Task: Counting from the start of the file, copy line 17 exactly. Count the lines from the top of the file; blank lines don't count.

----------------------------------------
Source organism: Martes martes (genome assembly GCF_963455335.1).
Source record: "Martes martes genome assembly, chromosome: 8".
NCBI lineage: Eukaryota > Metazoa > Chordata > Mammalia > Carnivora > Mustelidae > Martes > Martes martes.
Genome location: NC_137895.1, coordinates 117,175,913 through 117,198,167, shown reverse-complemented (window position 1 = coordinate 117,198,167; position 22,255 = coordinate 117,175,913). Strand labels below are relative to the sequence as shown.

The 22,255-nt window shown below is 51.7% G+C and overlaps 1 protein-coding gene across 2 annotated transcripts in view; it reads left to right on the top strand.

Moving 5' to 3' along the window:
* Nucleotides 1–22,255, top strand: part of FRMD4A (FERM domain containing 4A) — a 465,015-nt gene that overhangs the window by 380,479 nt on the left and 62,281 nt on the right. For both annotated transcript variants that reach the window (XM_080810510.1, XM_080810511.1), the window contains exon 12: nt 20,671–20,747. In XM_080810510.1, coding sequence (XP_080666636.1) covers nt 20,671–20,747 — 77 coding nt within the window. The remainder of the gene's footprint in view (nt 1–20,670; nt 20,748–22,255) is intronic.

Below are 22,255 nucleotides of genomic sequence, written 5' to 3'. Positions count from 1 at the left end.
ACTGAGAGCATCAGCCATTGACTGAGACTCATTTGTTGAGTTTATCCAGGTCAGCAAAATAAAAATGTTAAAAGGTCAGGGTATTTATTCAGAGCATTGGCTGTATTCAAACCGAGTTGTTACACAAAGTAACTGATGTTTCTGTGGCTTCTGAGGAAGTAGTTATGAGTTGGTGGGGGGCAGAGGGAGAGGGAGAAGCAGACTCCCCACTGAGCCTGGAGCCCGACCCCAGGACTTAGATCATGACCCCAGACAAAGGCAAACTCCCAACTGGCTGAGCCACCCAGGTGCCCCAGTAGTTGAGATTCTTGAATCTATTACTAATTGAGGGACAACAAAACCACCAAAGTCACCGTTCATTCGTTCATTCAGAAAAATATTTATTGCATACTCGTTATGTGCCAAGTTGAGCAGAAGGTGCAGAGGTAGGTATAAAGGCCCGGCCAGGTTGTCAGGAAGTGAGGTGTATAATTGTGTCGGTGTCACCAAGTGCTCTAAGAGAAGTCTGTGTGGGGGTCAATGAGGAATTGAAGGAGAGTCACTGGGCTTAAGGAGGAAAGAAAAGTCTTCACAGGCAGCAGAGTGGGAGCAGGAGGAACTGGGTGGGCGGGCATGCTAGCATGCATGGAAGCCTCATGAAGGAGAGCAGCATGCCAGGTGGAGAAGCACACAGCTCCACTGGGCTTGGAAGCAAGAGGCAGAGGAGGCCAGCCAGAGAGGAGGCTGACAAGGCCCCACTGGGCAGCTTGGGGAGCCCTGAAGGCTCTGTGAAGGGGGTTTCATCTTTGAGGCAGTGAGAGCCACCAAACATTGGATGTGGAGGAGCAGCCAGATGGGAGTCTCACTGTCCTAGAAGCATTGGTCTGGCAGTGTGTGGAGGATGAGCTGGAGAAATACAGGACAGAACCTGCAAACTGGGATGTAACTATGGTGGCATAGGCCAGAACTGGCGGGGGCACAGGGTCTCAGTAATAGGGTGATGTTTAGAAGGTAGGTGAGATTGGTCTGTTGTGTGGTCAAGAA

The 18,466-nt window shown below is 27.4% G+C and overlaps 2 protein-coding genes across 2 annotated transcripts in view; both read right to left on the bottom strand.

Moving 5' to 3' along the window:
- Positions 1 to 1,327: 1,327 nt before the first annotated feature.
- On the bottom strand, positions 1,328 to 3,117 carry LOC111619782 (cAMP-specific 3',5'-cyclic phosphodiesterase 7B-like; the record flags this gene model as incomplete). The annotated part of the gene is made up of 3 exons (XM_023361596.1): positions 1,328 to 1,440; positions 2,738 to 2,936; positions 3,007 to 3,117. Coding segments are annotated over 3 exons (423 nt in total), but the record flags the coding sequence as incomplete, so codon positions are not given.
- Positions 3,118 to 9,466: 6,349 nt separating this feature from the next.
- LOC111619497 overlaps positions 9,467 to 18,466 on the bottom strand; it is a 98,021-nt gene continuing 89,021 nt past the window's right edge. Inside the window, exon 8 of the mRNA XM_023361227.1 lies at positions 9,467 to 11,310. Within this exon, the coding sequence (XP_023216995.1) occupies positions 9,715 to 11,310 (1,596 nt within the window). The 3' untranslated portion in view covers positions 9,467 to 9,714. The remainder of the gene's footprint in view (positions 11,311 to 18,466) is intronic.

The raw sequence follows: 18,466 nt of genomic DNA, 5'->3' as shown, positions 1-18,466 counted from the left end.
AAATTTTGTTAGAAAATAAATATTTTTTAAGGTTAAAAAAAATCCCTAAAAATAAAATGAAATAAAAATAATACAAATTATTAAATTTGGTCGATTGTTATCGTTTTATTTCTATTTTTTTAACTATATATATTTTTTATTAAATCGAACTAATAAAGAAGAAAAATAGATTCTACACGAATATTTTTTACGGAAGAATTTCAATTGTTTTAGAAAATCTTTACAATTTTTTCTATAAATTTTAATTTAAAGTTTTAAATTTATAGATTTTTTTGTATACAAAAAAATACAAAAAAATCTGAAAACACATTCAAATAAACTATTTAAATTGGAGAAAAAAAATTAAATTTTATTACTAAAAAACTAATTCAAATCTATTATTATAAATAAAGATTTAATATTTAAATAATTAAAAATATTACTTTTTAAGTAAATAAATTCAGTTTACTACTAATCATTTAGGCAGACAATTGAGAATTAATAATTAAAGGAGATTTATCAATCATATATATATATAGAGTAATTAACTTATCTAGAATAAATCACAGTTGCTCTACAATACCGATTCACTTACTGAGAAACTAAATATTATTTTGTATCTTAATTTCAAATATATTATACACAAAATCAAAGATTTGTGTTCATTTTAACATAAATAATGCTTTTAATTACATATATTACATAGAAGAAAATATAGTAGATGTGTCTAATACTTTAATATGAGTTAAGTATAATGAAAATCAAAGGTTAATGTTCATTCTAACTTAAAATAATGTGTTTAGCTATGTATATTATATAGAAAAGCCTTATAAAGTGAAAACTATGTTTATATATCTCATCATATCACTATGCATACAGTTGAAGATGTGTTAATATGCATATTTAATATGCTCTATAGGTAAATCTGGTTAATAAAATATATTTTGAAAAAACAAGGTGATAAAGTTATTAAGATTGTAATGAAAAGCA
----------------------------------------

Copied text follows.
AAATTTTGTTAGAAAATAAATATTTTTTAAGGTTAAAAAAAATCCCTAAAAATAAAATGAAATAAAAATAATACAAATTATTAAATTTGGTCGATTGTTATCGTTTTATTTCTATTTTTTTAACTATATATATTTTTTATTAAATCGAACTAATAAAGAAGAAAAATAGATTCTACACGAATATTTTTTACGGAAGAATTTCAATTGTTTTAGAAAATCTTTACAATTTTTTCTATAAATTTTAATTTAAAGTTTTAAATTTATAGATTTTTTTGTATACAAAAAAATACAAAAAAATCTGAAAACACATTCAAATAAACTATTTAAATTGGAGAAAAAAAATTAAATTTTATTACTAAAAAACTAATTCAAATCTATTATTATAAATAAAGATTTAATATTTAAATAATTAAAAATATTACTTTTTAAGTAAATAAATTCAGTTTACTACTAATCATTTAGGCAGACAATTGAGAATTAATAATTAAAGGAGATTTATCAATCATATATATATATAGAGTAATTAACTTATCTAGAATAAATCACAGTTGCTCTACAATACCGATTCACTTACTGAGAAACTAAATATTATTTTGTATCTTAATTTCAAATATATTATACACAAAATCAAAGATTTGTGTTCATTTTAACATAAATAATGCTTTTAATTACATATATTACATAGAAGAAAATATAGTAGATGTGTCTAATACTTTAATATGAGTTAAGTATAATGAAAATCAAAGGTTAATGTTCATTCTAACTTAAAATAATGTGTTTAGCTATGTATATTATATAGAAAAGCCTTATAAAGTGAAAACTATGTTTATATATCTCATCATATCACTATGCATACAGTTGAAGATGTGTTAATATGCATATTTAATATGCTCTATAGGTAAATCTGGTTAATAAAATATATTTTGAAAAAACAAGGTGATAAAGTTATTAAGATTGTAATGAAAAGCA